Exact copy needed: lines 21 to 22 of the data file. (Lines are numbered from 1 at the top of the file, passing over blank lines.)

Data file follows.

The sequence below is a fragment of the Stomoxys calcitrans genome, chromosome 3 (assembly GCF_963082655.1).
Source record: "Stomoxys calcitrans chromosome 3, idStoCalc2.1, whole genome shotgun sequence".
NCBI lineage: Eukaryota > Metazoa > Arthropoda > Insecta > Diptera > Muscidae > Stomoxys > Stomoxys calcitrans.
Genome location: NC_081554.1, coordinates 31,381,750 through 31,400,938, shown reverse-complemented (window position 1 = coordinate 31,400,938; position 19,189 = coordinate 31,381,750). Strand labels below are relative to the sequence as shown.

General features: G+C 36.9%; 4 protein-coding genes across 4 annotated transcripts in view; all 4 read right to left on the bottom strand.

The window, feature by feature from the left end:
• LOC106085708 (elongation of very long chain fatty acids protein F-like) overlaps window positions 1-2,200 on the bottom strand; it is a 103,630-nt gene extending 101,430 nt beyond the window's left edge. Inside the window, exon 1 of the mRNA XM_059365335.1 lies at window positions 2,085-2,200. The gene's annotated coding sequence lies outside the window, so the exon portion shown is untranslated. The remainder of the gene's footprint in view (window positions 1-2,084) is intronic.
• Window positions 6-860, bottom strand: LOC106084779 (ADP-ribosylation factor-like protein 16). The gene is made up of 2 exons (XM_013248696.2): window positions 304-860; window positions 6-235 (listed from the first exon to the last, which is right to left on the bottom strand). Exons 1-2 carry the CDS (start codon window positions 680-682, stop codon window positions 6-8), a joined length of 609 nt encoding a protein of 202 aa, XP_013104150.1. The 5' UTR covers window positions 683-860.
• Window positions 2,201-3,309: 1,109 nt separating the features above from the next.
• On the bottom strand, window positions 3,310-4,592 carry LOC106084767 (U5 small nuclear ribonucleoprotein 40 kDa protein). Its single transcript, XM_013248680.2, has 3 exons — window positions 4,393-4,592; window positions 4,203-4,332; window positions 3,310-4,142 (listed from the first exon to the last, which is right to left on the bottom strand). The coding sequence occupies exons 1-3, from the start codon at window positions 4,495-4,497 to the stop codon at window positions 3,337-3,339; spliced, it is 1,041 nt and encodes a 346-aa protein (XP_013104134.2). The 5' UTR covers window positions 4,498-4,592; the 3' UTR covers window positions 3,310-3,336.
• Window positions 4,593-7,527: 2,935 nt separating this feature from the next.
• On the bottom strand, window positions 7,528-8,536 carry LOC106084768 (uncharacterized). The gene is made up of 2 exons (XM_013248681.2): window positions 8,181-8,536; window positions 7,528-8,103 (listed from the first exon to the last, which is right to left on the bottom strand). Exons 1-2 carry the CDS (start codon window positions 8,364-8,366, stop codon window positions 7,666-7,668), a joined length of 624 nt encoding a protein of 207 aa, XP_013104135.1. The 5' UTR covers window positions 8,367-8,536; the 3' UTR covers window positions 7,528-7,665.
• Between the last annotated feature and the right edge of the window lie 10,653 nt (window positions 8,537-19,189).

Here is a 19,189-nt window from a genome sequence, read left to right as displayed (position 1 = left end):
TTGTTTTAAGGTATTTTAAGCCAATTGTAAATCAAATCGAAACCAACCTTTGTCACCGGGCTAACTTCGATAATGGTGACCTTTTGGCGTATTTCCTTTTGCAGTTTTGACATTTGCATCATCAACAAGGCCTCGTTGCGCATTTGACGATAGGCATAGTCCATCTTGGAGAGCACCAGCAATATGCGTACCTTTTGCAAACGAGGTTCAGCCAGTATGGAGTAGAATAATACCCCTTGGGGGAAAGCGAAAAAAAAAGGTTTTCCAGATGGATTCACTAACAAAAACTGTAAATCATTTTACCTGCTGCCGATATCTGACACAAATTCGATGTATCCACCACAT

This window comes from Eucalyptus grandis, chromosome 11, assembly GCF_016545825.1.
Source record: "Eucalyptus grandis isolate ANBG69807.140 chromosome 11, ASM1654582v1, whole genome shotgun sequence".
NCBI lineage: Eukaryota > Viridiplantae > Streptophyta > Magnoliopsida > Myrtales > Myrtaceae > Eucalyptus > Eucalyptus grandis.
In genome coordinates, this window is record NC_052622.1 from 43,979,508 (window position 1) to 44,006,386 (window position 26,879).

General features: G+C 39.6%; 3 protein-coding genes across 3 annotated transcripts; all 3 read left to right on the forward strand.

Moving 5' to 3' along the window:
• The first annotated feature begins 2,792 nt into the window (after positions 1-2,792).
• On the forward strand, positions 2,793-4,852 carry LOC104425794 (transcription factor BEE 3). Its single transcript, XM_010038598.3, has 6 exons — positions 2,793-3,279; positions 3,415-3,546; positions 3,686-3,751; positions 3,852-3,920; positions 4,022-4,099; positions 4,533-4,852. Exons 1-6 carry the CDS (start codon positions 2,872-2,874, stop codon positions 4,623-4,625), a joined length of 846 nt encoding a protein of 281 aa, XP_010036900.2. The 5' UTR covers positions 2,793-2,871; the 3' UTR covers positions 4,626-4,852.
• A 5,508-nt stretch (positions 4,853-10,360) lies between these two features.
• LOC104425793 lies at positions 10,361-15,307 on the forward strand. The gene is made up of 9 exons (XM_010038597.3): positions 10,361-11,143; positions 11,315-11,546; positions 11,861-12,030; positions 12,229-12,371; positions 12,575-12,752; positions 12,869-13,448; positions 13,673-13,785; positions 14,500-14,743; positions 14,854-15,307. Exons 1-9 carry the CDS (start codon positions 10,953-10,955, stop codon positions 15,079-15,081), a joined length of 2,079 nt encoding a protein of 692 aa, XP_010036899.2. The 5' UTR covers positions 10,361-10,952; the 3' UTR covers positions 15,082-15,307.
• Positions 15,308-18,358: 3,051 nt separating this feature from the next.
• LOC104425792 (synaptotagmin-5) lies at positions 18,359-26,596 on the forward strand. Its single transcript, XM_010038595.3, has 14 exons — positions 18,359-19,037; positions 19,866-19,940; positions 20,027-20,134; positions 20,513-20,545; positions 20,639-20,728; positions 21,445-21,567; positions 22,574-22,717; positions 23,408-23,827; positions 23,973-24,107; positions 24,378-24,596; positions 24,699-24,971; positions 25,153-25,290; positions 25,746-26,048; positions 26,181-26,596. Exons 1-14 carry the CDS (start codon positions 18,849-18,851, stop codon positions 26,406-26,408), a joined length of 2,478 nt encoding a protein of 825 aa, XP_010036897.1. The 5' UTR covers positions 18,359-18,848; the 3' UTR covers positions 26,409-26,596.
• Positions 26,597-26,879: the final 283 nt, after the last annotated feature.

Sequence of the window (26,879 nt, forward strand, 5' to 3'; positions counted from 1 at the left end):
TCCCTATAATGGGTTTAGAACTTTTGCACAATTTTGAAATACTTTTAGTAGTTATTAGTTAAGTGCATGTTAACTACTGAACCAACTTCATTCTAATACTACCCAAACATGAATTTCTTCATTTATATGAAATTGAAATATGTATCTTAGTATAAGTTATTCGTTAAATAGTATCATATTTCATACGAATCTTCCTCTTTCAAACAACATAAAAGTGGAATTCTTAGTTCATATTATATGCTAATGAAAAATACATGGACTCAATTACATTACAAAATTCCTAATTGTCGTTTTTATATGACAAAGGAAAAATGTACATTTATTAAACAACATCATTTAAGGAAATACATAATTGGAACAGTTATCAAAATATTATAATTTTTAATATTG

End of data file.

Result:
Moving 5' to 3' along the window:
• The first annotated feature begins 2,792 nt into the window (after positions 1-2,792).